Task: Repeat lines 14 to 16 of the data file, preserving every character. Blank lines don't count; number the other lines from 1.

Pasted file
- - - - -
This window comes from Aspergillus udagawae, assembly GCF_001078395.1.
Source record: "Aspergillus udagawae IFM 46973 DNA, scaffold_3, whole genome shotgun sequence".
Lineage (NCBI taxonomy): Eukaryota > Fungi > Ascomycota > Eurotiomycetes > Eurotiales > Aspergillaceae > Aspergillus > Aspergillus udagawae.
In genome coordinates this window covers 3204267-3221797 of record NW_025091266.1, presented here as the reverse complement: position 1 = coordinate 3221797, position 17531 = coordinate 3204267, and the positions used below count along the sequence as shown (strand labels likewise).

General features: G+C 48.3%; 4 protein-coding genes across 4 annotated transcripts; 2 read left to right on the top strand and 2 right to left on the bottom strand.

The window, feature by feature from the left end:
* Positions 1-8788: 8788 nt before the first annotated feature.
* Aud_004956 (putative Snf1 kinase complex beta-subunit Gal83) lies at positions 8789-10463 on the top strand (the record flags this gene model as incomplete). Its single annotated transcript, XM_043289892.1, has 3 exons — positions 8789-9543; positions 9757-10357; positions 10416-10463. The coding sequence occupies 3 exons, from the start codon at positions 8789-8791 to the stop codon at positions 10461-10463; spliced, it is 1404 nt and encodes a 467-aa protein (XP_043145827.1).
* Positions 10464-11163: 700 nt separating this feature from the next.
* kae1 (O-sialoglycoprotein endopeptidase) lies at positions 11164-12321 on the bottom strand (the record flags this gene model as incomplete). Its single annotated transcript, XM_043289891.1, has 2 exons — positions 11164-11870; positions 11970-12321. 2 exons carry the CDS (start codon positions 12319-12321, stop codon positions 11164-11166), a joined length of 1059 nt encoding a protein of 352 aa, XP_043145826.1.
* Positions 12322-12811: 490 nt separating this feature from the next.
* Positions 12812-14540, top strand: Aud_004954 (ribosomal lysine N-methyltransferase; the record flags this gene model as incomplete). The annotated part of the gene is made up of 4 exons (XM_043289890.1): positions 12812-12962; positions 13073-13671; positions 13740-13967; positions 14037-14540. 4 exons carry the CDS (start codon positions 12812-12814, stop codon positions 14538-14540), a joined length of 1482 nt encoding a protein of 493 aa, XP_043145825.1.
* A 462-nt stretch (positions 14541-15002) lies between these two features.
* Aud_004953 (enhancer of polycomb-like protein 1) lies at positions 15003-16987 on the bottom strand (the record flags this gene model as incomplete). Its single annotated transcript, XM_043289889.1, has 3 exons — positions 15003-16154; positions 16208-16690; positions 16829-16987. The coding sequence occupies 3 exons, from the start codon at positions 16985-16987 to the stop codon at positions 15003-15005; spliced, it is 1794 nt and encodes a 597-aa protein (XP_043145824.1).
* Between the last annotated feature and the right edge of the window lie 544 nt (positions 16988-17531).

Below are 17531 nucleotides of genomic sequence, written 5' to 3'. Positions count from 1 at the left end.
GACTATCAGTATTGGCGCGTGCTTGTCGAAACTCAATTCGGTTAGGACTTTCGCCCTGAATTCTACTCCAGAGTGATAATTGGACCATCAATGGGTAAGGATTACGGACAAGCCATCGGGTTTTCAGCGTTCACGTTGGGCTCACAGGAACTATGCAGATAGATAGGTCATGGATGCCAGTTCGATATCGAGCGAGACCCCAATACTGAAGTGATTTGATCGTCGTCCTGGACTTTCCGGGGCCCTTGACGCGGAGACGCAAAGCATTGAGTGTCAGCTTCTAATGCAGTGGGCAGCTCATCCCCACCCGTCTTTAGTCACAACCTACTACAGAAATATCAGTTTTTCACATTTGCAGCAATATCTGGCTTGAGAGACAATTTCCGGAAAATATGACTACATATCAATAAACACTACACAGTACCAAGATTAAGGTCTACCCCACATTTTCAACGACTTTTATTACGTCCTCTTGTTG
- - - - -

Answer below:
* Aud_004953 (enhancer of polycomb-like protein 1) lies at positions 15003-16987 on the bottom strand (the record flags this gene model as incomplete). Its single annotated transcript, XM_043289889.1, has 3 exons — positions 15003-16154; positions 16208-16690; positions 16829-16987. The coding sequence occupies 3 exons, from the start codon at positions 16985-16987 to the stop codon at positions 15003-15005; spliced, it is 1794 nt and encodes a 597-aa protein (XP_043145824.1).
* Between the last annotated feature and the right edge of the window lie 544 nt (positions 16988-17531).

Below are 17531 nucleotides of genomic sequence, written 5' to 3'. Positions count from 1 at the left end.